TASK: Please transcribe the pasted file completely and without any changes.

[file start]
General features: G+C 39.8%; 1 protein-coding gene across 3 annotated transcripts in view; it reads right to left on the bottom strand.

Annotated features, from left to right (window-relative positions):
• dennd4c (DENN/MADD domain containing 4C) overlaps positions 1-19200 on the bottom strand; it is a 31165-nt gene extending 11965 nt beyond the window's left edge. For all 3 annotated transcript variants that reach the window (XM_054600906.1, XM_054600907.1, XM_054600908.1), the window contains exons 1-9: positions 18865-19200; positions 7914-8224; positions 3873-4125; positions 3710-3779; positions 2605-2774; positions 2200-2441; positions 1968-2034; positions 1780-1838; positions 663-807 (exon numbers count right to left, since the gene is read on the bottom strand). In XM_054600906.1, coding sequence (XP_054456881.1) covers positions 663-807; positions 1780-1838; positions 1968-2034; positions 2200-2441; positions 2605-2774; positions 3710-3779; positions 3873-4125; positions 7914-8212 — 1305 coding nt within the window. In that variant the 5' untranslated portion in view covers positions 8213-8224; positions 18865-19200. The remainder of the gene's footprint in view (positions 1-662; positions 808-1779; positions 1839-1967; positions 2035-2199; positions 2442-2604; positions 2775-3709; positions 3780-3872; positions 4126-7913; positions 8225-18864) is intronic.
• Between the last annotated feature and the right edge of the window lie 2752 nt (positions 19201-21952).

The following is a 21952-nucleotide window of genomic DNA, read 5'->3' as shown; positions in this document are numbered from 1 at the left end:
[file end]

General features: G+C 39.8%; 1 protein-coding gene across 3 annotated transcripts in view; it reads right to left on the bottom strand.

Annotated features, from left to right (window-relative positions):
• dennd4c (DENN/MADD domain containing 4C) overlaps positions 1-19200 on the bottom strand; it is a 31165-nt gene extending 11965 nt beyond the window's left edge. For all 3 annotated transcript variants that reach the window (XM_054600906.1, XM_054600907.1, XM_054600908.1), the window contains exons 1-9: positions 18865-19200; positions 7914-8224; positions 3873-4125; positions 3710-3779; positions 2605-2774; positions 2200-2441; positions 1968-2034; positions 1780-1838; positions 663-807 (exon numbers count right to left, since the gene is read on the bottom strand). In XM_054600906.1, coding sequence (XP_054456881.1) covers positions 663-807; positions 1780-1838; positions 1968-2034; positions 2200-2441; positions 2605-2774; positions 3710-3779; positions 3873-4125; positions 7914-8212 — 1305 coding nt within the window. In that variant the 5' untranslated portion in view covers positions 8213-8224; positions 18865-19200. The remainder of the gene's footprint in view (positions 1-662; positions 808-1779; positions 1839-1967; positions 2035-2199; positions 2442-2604; positions 2775-3709; positions 3780-3872; positions 4126-7913; positions 8225-18864) is intronic.
• Between the last annotated feature and the right edge of the window lie 2752 nt (positions 19201-21952).

The following is a 21952-nucleotide window of genomic DNA, read 5'->3' as shown; positions in this document are numbered from 1 at the left end: